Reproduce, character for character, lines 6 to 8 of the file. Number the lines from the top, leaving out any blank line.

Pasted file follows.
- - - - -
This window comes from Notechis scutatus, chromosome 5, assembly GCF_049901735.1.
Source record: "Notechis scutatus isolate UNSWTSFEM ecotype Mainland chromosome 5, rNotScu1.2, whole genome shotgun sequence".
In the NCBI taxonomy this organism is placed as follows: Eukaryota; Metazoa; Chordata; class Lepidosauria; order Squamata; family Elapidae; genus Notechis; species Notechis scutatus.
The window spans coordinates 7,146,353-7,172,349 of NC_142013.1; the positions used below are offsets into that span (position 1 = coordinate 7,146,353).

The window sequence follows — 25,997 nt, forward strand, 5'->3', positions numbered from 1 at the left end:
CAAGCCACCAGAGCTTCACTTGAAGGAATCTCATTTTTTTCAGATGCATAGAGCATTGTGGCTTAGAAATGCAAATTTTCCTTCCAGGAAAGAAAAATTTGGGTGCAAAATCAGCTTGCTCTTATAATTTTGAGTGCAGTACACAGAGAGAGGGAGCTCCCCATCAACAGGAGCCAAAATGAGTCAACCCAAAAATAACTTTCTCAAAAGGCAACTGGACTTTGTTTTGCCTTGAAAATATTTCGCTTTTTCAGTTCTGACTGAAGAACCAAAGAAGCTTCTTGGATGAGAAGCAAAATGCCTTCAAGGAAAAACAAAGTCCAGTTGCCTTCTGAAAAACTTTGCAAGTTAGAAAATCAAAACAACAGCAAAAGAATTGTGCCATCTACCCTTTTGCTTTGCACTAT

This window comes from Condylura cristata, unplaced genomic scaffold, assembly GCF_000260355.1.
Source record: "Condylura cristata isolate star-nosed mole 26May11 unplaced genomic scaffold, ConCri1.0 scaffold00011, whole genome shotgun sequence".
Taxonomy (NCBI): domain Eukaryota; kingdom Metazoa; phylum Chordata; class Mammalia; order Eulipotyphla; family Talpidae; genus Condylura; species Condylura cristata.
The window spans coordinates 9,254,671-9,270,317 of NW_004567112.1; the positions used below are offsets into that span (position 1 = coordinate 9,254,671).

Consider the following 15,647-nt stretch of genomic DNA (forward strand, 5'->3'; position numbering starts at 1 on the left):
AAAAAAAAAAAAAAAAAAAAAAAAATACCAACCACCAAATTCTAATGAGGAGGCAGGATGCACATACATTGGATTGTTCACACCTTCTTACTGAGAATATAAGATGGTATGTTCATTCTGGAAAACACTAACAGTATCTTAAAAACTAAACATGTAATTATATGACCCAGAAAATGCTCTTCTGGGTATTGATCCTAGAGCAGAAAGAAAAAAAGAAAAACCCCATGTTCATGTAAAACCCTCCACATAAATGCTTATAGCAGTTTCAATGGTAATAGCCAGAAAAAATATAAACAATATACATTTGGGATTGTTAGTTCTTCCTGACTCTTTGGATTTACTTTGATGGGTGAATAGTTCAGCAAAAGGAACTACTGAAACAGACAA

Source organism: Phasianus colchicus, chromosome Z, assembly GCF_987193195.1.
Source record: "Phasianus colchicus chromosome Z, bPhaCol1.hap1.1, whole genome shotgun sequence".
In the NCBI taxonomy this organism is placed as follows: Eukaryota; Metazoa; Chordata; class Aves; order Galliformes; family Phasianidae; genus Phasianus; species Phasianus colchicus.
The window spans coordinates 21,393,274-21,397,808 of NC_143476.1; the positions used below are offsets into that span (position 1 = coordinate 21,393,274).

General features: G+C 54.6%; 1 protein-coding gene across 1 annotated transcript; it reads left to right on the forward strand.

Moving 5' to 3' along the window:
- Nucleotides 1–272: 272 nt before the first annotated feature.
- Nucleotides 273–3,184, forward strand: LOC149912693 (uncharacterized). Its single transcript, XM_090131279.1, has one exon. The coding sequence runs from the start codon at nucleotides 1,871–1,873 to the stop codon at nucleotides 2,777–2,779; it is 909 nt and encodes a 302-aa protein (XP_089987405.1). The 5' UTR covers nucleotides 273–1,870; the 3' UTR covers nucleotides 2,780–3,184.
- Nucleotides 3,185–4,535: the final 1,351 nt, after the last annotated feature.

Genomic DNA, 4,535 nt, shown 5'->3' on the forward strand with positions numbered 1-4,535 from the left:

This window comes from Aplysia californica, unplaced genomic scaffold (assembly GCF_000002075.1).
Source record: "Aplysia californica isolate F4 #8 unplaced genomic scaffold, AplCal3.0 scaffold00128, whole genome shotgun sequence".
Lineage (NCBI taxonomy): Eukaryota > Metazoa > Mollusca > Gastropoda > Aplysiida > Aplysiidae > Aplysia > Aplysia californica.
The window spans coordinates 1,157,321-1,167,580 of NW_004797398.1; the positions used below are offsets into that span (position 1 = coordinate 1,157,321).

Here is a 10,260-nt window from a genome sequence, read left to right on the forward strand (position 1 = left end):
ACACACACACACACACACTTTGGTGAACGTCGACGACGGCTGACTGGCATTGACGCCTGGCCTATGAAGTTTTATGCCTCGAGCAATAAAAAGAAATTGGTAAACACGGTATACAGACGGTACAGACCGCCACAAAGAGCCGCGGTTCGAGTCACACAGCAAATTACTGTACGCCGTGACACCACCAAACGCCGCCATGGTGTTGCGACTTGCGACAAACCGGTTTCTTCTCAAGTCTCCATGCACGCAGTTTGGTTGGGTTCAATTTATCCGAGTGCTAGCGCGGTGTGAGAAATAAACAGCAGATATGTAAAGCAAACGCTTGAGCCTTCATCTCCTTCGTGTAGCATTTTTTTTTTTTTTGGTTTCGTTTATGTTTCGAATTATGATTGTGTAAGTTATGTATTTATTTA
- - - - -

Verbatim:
CAAGCCACCAGAGCTTCACTTGAAGGAATCTCATTTTTTTCAGATGCATAGAGCATTGTGGCTTAGAAATGCAAATTTTCCTTCCAGGAAAGAAAAATTTGGGTGCAAAATCAGCTTGCTCTTATAATTTTGAGTGCAGTACACAGAGAGAGGGAGCTCCCCATCAACAGGAGCCAAAATGAGTCAACCCAAAAATAACTTTCTCAAAAGGCAACTGGACTTTGTTTTGCCTTGAAAATATTTCGCTTTTTCAGTTCTGACTGAAGAACCAAAGAAGCTTCTTGGATGAGAAGCAAAATGCCTTCAAGGAAAAACAAAGTCCAGTTGCCTTCTGAAAAACTTTGCAAGTTAGAAAATCAAAACAACAGCAAAAGAATTGTGCCATCTACCCTTTTGCTTTGCACTAT

This window comes from Condylura cristata, unplaced genomic scaffold, assembly GCF_000260355.1.
Source record: "Condylura cristata isolate star-nosed mole 26May11 unplaced genomic scaffold, ConCri1.0 scaffold00011, whole genome shotgun sequence".